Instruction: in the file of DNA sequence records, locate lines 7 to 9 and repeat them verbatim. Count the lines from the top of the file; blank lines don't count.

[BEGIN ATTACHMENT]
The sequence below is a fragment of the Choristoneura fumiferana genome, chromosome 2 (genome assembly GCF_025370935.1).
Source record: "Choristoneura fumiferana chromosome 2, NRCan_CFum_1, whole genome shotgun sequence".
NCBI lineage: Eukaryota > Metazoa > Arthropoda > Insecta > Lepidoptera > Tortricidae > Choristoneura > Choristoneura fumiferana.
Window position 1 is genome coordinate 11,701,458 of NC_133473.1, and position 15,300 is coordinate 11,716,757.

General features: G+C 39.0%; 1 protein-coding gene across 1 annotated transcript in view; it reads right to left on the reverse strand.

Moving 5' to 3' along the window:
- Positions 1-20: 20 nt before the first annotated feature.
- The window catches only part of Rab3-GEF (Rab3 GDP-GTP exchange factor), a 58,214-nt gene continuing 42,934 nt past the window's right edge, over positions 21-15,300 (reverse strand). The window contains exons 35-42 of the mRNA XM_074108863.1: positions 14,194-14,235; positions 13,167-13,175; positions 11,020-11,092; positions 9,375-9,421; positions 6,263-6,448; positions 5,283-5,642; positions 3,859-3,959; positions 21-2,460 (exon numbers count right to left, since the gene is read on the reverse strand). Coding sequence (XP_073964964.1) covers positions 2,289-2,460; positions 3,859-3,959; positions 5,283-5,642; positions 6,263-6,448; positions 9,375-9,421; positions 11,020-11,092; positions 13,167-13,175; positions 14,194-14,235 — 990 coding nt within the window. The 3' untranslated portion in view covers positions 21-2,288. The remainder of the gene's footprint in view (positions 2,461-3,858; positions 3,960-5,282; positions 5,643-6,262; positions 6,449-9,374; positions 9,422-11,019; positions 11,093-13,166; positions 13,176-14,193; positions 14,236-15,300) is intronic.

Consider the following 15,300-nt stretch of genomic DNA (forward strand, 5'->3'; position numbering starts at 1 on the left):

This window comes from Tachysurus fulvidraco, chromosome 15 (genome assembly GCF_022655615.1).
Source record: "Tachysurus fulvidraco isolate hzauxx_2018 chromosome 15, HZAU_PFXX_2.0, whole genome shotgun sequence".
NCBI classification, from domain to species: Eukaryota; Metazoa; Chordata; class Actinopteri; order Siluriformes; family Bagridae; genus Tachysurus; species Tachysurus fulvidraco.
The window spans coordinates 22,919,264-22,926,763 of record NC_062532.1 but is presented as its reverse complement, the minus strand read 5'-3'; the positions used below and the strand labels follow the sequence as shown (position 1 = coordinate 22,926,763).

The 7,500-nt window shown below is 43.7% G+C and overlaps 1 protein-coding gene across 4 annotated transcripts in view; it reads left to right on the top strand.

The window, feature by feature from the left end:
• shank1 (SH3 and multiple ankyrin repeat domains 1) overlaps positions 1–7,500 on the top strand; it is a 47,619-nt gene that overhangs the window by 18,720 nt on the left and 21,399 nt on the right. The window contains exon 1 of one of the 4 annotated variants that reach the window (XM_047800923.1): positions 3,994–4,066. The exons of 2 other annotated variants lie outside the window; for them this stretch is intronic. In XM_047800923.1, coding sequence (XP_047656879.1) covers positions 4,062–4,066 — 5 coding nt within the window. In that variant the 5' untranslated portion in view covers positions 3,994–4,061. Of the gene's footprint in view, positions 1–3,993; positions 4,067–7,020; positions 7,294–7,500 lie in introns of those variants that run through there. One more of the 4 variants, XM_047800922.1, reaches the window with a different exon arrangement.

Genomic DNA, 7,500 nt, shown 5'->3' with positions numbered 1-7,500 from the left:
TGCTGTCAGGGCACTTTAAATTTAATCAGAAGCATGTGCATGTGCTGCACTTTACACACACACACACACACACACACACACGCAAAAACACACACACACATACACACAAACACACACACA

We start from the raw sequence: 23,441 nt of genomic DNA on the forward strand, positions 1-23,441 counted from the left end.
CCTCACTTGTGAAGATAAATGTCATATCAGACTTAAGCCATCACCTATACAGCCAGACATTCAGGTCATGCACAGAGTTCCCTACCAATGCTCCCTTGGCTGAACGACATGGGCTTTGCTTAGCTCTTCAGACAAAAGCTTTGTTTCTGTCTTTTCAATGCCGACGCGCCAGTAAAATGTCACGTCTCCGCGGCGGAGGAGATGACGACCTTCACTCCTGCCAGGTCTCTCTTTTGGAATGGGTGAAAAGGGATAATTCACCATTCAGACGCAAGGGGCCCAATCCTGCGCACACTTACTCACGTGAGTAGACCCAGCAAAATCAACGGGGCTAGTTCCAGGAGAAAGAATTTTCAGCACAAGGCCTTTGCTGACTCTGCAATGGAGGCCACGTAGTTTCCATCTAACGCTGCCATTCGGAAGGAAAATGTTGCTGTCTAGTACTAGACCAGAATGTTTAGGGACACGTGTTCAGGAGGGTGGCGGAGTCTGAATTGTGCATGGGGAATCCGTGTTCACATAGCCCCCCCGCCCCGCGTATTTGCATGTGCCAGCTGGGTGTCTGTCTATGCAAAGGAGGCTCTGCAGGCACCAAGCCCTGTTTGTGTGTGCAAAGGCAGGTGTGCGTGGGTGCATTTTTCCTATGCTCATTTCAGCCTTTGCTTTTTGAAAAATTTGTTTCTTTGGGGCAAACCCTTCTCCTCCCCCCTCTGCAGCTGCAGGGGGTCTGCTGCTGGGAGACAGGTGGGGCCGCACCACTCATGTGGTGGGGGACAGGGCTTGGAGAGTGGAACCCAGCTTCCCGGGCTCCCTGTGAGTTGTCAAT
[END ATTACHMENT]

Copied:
- Positions 1-20: 20 nt before the first annotated feature.
- The window catches only part of Rab3-GEF (Rab3 GDP-GTP exchange factor), a 58,214-nt gene continuing 42,934 nt past the window's right edge, over positions 21-15,300 (reverse strand). The window contains exons 35-42 of the mRNA XM_074108863.1: positions 14,194-14,235; positions 13,167-13,175; positions 11,020-11,092; positions 9,375-9,421; positions 6,263-6,448; positions 5,283-5,642; positions 3,859-3,959; positions 21-2,460 (exon numbers count right to left, since the gene is read on the reverse strand). Coding sequence (XP_073964964.1) covers positions 2,289-2,460; positions 3,859-3,959; positions 5,283-5,642; positions 6,263-6,448; positions 9,375-9,421; positions 11,020-11,092; positions 13,167-13,175; positions 14,194-14,235 — 990 coding nt within the window. The 3' untranslated portion in view covers positions 21-2,288. The remainder of the gene's footprint in view (positions 2,461-3,858; positions 3,960-5,282; positions 5,643-6,262; positions 6,449-9,374; positions 9,422-11,019; positions 11,093-13,166; positions 13,176-14,193; positions 14,236-15,300) is intronic.

Consider the following 15,300-nt stretch of genomic DNA (forward strand, 5'->3'; position numbering starts at 1 on the left):